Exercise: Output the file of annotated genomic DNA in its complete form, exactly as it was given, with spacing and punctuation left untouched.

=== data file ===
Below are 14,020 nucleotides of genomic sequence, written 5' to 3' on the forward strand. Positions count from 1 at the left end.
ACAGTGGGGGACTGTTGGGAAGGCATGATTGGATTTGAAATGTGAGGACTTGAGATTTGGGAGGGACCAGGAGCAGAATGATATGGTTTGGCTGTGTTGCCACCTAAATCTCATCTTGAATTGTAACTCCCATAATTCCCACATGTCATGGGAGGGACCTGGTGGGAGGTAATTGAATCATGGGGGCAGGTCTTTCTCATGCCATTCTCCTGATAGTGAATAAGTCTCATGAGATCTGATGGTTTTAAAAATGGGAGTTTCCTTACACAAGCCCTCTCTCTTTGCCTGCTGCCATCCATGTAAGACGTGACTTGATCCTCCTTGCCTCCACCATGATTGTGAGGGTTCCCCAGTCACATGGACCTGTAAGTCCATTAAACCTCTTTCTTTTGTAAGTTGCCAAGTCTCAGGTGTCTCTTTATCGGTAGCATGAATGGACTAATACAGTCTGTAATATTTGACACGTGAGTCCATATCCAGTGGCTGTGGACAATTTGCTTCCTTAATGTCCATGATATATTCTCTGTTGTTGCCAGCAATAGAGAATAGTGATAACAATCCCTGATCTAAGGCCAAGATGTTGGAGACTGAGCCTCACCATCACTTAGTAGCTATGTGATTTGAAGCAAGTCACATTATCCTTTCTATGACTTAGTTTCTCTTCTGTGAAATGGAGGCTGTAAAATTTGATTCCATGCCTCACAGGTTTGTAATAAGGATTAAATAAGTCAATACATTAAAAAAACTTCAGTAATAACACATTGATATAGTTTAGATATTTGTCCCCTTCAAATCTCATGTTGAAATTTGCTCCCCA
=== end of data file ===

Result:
Below are 14,020 nucleotides of genomic sequence, written 5' to 3' on the forward strand. Positions count from 1 at the left end.
ACAGTGGGGGACTGTTGGGAAGGCATGATTGGATTTGAAATGTGAGGACTTGAGATTTGGGAGGGACCAGGAGCAGAATGATATGGTTTGGCTGTGTTGCCACCTAAATCTCATCTTGAATTGTAACTCCCATAATTCCCACATGTCATGGGAGGGACCTGGTGGGAGGTAATTGAATCATGGGGGCAGGTCTTTCTCATGCCATTCTCCTGATAGTGAATAAGTCTCATGAGATCTGATGGTTTTAAAAATGGGAGTTTCCTTACACAAGCCCTCTCTCTTTGCCTGCTGCCATCCATGTAAGACGTGACTTGATCCTCCTTGCCTCCACCATGATTGTGAGGGTTCCCCAGTCACATGGACCTGTAAGTCCATTAAACCTCTTTCTTTTGTAAGTTGCCAAGTCTCAGGTGTCTCTTTATCGGTAGCATGAATGGACTAATACAGTCTGTAATATTTGACACGTGAGTCCATATCCAGTGGCTGTGGACAATTTGCTTCCTTAATGTCCATGATATATTCTCTGTTGTTGCCAGCAATAGAGAATAGTGATAACAATCCCTGATCTAAGGCCAAGATGTTGGAGACTGAGCCTCACCATCACTTAGTAGCTATGTGATTTGAAGCAAGTCACATTATCCTTTCTATGACTTAGTTTCTCTTCTGTGAAATGGAGGCTGTAAAATTTGATTCCATGCCTCACAGGTTTGTAATAAGGATTAAATAAGTCAATACATTAAAAAAACTTCAGTAATAACACATTGATATAGTTTAGATATTTGTCCCCTTCAAATCTCATGTTGAAATTTGCTCCCCA